|© James W. Fatheree|
Scientists from the Helmholtz Centre for Ocean Research Kiel (GEOMAR) did a study to better understand the ability of coral species from the genus Porites (growth at volcanic carbon dioxide vents in Papua New Guinea) to regulate the pH and their response to the impacts from the increasing CO2 concentration.
They use the skeletons of such species to highlight conclusions from the physiology of the coral skeleton at the time when calcification happens. What they have discovered by using a laser directed to the skeletons is that the irradiated boron isotopes reflected the ability of the coral species to regulate their internal pH from the environmental pH and be able to construct the calcareous material. They also found that these species have the ability to level their pH for decades and thereby counteract global climate change.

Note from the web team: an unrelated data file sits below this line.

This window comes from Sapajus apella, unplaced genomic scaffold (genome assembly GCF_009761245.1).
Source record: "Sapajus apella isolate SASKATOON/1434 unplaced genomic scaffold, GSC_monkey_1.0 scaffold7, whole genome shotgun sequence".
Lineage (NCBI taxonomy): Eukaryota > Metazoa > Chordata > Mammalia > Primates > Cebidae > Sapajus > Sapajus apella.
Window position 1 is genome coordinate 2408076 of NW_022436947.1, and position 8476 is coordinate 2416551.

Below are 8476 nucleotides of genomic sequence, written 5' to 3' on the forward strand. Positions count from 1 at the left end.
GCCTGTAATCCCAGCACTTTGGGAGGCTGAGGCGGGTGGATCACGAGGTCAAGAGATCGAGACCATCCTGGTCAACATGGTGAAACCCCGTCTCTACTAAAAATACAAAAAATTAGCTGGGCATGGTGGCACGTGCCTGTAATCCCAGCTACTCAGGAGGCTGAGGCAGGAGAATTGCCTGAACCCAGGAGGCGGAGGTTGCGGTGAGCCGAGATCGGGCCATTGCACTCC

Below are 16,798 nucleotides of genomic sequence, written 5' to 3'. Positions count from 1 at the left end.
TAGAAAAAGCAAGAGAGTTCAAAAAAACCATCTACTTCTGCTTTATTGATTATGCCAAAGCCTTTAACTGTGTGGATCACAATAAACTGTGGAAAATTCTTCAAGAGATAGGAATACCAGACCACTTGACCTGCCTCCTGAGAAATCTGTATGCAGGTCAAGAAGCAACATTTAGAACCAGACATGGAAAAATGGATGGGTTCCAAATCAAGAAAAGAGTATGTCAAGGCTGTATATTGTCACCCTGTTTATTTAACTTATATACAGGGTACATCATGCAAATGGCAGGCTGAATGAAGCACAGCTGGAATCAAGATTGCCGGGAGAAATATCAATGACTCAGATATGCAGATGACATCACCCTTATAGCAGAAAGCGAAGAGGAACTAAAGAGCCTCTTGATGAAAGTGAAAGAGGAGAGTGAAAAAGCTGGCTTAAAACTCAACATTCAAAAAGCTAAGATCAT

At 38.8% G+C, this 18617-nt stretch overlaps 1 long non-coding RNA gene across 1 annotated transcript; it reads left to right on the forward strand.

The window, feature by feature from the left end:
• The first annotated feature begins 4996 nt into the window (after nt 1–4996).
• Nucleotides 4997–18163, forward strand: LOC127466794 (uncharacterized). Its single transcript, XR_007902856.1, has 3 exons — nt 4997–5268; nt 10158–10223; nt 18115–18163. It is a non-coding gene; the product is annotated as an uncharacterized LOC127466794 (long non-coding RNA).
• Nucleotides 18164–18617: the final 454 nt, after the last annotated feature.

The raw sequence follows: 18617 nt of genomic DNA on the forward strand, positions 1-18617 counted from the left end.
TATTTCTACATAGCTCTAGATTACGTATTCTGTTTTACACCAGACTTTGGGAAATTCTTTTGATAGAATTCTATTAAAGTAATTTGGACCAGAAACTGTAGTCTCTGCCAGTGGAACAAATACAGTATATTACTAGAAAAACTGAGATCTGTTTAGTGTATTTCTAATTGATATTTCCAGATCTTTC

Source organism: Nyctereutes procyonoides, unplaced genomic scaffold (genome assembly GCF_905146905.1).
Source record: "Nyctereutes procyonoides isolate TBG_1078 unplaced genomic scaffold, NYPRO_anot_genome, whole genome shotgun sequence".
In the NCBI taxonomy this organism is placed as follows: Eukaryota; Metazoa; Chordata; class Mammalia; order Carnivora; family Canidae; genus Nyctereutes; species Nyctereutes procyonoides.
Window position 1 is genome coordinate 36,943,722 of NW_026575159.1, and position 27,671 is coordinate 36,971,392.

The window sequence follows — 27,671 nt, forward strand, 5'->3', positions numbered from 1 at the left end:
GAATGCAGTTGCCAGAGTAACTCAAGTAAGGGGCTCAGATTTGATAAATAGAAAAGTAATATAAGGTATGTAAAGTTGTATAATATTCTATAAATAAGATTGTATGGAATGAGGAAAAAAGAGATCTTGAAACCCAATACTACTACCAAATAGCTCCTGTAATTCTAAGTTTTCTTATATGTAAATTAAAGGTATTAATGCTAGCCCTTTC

The researches attribute their results to the fact of using not only laboratory tests but also field work, which I think is very important since some hidden things that cannot be seen in the lab could be perceived.
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